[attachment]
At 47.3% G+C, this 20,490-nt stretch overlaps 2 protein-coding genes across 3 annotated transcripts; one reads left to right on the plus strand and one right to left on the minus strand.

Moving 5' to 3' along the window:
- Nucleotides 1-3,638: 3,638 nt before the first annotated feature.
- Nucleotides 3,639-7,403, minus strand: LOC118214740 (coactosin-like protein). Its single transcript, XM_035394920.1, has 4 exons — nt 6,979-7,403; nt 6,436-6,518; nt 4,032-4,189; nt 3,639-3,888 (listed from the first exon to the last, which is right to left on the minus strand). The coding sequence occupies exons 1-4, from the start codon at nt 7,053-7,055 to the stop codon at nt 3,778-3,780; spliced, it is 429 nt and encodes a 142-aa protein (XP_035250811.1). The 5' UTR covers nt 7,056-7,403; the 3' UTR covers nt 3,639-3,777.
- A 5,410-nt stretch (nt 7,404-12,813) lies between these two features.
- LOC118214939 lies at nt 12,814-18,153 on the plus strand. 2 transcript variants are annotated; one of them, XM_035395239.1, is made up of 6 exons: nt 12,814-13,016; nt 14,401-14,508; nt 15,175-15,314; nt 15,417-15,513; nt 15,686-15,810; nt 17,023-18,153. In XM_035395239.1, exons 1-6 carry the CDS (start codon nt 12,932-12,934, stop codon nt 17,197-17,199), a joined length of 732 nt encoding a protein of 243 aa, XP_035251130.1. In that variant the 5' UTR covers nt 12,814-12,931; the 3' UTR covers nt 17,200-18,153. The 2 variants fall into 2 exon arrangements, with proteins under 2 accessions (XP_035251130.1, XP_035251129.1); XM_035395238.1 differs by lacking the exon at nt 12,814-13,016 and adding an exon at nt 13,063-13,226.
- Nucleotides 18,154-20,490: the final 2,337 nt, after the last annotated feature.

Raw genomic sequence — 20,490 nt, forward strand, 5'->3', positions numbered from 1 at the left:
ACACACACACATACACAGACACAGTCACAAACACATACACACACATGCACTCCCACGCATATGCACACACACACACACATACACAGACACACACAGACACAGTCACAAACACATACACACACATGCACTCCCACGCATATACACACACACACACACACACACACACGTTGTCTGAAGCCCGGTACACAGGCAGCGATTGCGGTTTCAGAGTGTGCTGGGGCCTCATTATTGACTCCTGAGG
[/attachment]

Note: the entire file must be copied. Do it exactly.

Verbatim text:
At 47.3% G+C, this 20,490-nt stretch overlaps 2 protein-coding genes across 3 annotated transcripts; one reads left to right on the plus strand and one right to left on the minus strand.

Moving 5' to 3' along the window:
- Nucleotides 1-3,638: 3,638 nt before the first annotated feature.
- Nucleotides 3,639-7,403, minus strand: LOC118214740 (coactosin-like protein). Its single transcript, XM_035394920.1, has 4 exons — nt 6,979-7,403; nt 6,436-6,518; nt 4,032-4,189; nt 3,639-3,888 (listed from the first exon to the last, which is right to left on the minus strand). The coding sequence occupies exons 1-4, from the start codon at nt 7,053-7,055 to the stop codon at nt 3,778-3,780; spliced, it is 429 nt and encodes a 142-aa protein (XP_035250811.1). The 5' UTR covers nt 7,056-7,403; the 3' UTR covers nt 3,639-3,777.
- A 5,410-nt stretch (nt 7,404-12,813) lies between these two features.
- LOC118214939 lies at nt 12,814-18,153 on the plus strand. 2 transcript variants are annotated; one of them, XM_035395239.1, is made up of 6 exons: nt 12,814-13,016; nt 14,401-14,508; nt 15,175-15,314; nt 15,417-15,513; nt 15,686-15,810; nt 17,023-18,153. In XM_035395239.1, exons 1-6 carry the CDS (start codon nt 12,932-12,934, stop codon nt 17,197-17,199), a joined length of 732 nt encoding a protein of 243 aa, XP_035251130.1. In that variant the 5' UTR covers nt 12,814-12,931; the 3' UTR covers nt 17,200-18,153. The 2 variants fall into 2 exon arrangements, with proteins under 2 accessions (XP_035251130.1, XP_035251129.1); XM_035395238.1 differs by lacking the exon at nt 12,814-13,016 and adding an exon at nt 13,063-13,226.
- Nucleotides 18,154-20,490: the final 2,337 nt, after the last annotated feature.

Raw genomic sequence — 20,490 nt, forward strand, 5'->3', positions numbered from 1 at the left:
ACACACACACATACACAGACACAGTCACAAACACATACACACACATGCACTCCCACGCATATGCACACACACACACACATACACAGACACACACAGACACAGTCACAAACACATACACACACATGCACTCCCACGCATATACACACACACACACACACACACACACGTTGTCTGAAGCCCGGTACACAGGCAGCGATTGCGGTTTCAGAGTGTGCTGGGGCCTCATTATTGACTCCTGAGG